Let freedom (and its fries) ring!

I recently took a trip up to Cape Cod for a friend’s wedding. It was my first time in the area and, as I’m wont to do, I intended to eat my way through the seaside towns, stopping at roadside shacks for lobster rolls and fried seafood goodness. So I pulled into the first restaurant I saw: Marc Anthony’s in Onset. It was midday and the checkered table cloth-clad joint was awash in Red Sox cap-wearing locals. I ordered a lobster roll, which the cashier yelled out for the grill-slaving cooks behind him and then a side of French fries.

“And an order of Freedom fries,” he yelled out. Just then a needle scratched across a record from somewhere in the heavens above. Huh? Freedom Fries?

Remember those? If not, here’s a brief refresher: the anti anti-war politicians (and those who loved them) spent the lead-up to Iraq war by trumpeting this name change in 2003 because of the French government’s refusal to go along with the Bush Administration’s plan to invade Iraq. Two of those legislators, congressmen Bob Ney (R-OH) and Walter Jones (R-NC), had the House cafeteria officially change the name of French fries to freedom fries seven years ago last week. They weren’t the first to do this, but the press coverage of the event inspired many restaurateurs to jump on this jingoistic bandwagon. In my old Brooklyn neighborhood, a diner suddenly began serving “Freedom onion soup.” On a trip to California, I saw “Freedom toast” on a breakfast menu.

Two years later, Walter Jones admitted he was wrong for backing the justifications for the war and put the French back in fry in his workplace cafeteria. And so, much like the reasons given for the war, this ridiculous burst of anti-Gallic liberty-spewing re-monikering quietly went away. At least I thought it did.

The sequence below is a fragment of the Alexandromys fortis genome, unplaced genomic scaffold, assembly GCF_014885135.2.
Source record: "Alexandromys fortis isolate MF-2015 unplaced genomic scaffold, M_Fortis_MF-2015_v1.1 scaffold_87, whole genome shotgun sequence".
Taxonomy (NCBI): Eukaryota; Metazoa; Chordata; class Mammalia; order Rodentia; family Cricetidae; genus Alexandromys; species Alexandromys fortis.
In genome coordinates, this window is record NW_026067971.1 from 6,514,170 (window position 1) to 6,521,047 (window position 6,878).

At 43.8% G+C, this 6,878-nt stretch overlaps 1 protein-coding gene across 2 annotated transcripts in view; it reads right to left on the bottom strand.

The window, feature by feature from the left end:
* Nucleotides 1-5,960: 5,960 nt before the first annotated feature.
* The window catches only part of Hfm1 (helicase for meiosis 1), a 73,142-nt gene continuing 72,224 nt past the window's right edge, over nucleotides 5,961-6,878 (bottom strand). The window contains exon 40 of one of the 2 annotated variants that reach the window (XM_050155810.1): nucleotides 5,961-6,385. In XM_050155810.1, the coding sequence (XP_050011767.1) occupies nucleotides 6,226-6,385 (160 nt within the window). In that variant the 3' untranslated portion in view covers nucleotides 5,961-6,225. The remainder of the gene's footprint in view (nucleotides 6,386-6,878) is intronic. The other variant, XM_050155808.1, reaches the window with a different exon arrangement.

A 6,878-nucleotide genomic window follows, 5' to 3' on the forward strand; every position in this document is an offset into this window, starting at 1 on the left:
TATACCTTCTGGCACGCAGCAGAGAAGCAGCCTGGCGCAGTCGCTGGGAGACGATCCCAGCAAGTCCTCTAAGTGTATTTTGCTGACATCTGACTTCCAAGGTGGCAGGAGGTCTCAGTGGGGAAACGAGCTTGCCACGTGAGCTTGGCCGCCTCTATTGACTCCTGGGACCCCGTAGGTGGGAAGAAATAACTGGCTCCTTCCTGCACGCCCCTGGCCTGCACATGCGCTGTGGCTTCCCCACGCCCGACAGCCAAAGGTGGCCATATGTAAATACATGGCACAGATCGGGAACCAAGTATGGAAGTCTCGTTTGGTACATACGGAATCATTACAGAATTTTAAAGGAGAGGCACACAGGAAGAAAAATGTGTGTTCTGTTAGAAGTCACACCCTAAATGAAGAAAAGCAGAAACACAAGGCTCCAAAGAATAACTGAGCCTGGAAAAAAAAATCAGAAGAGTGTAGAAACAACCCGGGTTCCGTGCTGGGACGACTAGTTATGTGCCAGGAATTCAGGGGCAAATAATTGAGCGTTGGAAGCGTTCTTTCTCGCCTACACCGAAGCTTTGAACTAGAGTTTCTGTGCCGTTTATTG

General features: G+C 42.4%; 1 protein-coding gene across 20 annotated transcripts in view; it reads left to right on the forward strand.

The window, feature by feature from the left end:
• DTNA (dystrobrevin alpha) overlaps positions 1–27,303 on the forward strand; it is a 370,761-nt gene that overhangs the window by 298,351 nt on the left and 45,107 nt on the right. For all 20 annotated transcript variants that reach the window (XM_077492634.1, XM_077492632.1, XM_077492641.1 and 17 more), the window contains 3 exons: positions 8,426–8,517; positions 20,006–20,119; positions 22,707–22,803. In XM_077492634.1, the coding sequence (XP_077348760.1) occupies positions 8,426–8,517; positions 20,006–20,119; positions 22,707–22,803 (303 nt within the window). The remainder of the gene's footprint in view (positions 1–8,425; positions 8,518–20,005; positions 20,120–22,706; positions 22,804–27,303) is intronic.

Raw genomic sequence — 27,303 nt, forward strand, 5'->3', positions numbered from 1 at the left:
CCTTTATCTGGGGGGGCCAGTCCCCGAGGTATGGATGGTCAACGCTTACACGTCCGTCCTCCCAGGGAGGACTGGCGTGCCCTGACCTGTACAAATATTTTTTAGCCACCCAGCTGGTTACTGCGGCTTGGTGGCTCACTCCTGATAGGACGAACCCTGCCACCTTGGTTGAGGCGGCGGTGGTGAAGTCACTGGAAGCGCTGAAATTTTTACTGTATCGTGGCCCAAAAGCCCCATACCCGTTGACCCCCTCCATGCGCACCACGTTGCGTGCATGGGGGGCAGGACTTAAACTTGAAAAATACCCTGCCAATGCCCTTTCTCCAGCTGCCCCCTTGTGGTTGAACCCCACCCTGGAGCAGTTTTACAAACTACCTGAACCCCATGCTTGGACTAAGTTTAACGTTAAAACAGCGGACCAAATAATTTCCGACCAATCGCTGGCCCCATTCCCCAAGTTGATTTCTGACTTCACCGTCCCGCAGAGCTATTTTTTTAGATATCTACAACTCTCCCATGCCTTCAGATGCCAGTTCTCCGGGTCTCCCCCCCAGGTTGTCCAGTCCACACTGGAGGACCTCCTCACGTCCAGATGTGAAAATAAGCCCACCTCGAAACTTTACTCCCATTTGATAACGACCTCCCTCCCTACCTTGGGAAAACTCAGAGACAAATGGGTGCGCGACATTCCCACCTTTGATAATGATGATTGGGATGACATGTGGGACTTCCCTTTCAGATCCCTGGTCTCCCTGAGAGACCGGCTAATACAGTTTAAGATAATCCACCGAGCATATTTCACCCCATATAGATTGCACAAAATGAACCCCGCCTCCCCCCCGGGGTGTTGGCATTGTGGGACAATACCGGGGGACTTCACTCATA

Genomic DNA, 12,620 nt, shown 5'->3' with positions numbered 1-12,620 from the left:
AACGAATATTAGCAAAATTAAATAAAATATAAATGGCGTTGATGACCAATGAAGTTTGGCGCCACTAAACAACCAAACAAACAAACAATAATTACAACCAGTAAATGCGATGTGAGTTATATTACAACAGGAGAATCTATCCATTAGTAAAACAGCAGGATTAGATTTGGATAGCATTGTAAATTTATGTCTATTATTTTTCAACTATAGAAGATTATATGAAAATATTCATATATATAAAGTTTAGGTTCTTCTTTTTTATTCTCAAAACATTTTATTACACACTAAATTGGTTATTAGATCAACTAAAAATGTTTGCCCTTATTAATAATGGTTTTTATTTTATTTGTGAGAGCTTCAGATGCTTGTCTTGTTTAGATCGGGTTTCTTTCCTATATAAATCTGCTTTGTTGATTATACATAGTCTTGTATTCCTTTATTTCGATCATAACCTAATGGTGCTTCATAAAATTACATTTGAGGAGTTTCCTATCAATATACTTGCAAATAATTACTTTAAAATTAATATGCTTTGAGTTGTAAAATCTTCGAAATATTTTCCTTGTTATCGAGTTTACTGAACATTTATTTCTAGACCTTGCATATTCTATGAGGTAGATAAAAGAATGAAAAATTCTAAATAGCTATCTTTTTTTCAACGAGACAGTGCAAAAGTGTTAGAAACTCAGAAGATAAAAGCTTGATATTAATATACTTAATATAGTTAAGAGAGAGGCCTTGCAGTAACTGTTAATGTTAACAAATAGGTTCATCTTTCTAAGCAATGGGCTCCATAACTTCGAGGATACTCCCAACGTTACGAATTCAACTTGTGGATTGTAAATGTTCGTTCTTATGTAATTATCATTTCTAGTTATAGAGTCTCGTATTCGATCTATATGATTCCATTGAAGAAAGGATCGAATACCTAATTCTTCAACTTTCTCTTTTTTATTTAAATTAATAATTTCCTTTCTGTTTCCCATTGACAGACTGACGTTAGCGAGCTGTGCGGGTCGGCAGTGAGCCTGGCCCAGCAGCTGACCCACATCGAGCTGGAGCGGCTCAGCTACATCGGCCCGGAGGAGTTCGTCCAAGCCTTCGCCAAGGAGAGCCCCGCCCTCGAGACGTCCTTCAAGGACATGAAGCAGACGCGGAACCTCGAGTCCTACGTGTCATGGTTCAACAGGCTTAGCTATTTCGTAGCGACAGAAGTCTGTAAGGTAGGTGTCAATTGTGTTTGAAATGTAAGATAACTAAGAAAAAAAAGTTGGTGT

Apparently not everyone got the notice. In fact, once I started searching for freedom fries, they weren’t hard to find. I even found Congressman Bob Ney who now has a talk radio show. I requested an interview with the congressman and he responded with another question: could we do it on the air? I agreed. And so later that day, I asked Mr. Ney on his radio show if he had any regrets.

“Would I do it again? Yes, I would,” he told me and then said something that kind of surprised me coming from the man who helped give us freedom fries. “Would I change my vote if I knew what I know now about weapons of mass destruction? I would not have given full authority to President Bush to do what he did.” Ney went on to say he really became the face of freedom fries for the troops, not really for the war.

So with this edible anachronism still around, it’s possible to go on a freedom food tour of the country. If you want to party like it’s 2003, your first stop should be Cubbies in Greenville, NC, the supposed first restaurant in the country to serve up these calorically terrific fried potatoes with a side of good ol’ American liberty. Geno’s, the famously “English only”-loving Philadelphia cheesesteak spot proudly serves them too. I called to find out if they were still on the menu, and when I asked why they haven’t gone back to the original name, gruff-voiced Geno (or some guy who sounded like his name would be Geno) hung up on me. The outcome was very similar when I called Marc Anthony’s in Onset. Other places where you can still get a dose of your freedom and your, uh, pommes frites in one basket are the mini-chain of Toby Keith-owned restaurants (now there’s a big surprise), I love This Bar & Grill (locations in Tulsa, Oklahoma City, and Thackersville, OK.

And when Congressman Ney goes out to a restaurant how does he order his fries these days?

“I’ll order French fries,” he said.

Let’s just hope the Italians don’t offend us next. A slice of pepperoni freedom pie or spaghetti with Uncle Sam’s meatballs just doesn’t have a very edible ring to it.

Be sure to check out Episode 5 of Travel Talk TV, which features a Santa Cruz beach adventure; explains why Scottish money is no good; shows how to cook brats the German way; and offers international dating tips!